Volvo Trucks says it has developed electric concept trucks for construction operations and regional distribution, joining the existing commercialization of Volvo electric trucks for urban transport.
“We see great potential for heavy-duty electric trucks for regional transport and construction in the longer term,” says Roger Alm, president of Volvo Trucks. “With our concept trucks, we aim to explore and demonstrate different solutions for the future while evaluating the level of interest in the market and in society. To increase demand for electrified trucks, the charging infrastructure needs to be rapidly expanded, while stronger financial incentives must be created for haulers, who act as pioneers by choosing new vehicles with a lower environmental and climate footprint.”
Heavy-duty electric trucks can help improve the work environment for drivers and construction workers thanks to low noise level and zero exhaust emissions during operation. The latter will have a significant and positive effect on air quality in cities with many ongoing construction projects. Due to the lack of noise disturbance, these trucks also make it possible to perform transport operations for more hours per day which opens up new possibilities for streamlining operations – for instance, in large construction projects and for transports in and around cities.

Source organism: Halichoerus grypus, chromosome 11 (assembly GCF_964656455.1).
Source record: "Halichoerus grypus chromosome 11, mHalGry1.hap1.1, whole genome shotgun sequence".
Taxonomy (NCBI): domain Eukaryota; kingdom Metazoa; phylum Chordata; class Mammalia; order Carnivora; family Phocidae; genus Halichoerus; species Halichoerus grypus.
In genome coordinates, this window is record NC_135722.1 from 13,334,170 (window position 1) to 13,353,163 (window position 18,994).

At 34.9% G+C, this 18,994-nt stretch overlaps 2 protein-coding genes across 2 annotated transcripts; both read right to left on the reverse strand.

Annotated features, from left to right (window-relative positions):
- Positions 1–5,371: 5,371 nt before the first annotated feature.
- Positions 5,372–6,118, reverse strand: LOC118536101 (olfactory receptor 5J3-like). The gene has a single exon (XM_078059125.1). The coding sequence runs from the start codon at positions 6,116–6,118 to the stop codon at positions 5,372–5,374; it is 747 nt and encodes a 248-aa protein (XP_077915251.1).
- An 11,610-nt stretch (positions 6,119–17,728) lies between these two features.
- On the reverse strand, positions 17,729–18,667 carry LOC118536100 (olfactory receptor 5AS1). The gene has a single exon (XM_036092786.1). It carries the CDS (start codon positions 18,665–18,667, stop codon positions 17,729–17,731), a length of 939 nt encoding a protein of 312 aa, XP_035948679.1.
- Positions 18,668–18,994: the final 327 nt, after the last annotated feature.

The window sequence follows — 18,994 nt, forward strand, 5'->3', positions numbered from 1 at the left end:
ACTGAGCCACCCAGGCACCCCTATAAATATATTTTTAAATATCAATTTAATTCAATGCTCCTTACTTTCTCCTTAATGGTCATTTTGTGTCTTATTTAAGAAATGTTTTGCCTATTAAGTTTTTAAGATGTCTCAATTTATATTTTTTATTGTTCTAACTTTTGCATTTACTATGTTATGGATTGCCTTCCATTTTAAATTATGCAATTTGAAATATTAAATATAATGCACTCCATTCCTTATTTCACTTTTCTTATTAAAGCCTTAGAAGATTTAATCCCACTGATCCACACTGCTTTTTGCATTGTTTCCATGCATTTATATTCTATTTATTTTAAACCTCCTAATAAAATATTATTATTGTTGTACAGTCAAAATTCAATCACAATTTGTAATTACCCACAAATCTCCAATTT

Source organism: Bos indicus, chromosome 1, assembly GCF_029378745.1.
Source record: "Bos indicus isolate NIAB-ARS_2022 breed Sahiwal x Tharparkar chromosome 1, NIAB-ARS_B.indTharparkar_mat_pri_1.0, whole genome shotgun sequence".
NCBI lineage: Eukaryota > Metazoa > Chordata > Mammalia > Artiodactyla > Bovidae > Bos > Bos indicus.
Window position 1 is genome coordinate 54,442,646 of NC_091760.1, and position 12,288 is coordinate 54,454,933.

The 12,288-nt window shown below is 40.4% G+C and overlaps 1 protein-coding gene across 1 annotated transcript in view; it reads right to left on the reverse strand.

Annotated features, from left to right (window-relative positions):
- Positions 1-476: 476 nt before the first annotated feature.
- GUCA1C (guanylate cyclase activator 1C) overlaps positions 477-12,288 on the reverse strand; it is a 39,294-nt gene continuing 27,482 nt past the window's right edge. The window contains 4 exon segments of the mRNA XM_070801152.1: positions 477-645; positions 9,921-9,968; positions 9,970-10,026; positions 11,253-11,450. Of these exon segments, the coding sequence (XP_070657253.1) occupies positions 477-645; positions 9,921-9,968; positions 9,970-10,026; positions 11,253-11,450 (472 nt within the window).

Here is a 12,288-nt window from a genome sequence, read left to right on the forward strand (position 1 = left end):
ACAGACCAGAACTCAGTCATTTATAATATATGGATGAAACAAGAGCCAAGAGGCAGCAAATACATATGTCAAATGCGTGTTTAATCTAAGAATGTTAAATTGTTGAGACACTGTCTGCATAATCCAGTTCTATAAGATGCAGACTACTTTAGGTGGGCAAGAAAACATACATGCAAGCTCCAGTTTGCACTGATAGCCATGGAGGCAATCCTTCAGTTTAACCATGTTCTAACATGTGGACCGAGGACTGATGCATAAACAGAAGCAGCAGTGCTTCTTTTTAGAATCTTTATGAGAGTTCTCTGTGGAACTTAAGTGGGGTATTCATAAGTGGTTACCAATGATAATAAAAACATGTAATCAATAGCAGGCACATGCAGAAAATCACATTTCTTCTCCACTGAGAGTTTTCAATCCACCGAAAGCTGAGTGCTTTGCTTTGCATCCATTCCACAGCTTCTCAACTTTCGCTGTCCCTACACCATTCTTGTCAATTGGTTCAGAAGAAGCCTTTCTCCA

“In Europe there is an enormous number of trucks used for regional goods transport that have an average annual mileage of 80,000 km,” explains Lars Mårtensson, director of environment and innovation, Volvo Trucks. “This means that increased use of electric vehicles for regional distribution would result in significant climate gains, provided the electricity is fossil-free.”
Volvo Trucks’ plan for electric heavy-duty trucks for construction and regional distribution is to start by having selected customers in Europe pilot a small number of future electric vehicles. More extensive commercialization will follow.
“The speed of electrification will depend on a number of factors. On the one hand, an extensive expansion of the charging infrastructure is needed, and on the other hand, it’s necessary to ensure that regional power networks can deliver sufficient transfer capacity in the long term,” Mårtensson says.
“Financial incentives are necessary to induce more haulers to invest in electric vehicles. Transport buyers can also contribute by offering longer contracts and being more willing to pay for sustainable transports. Many haulage operators have very small margins, so every new investment must be profitable,” he adds.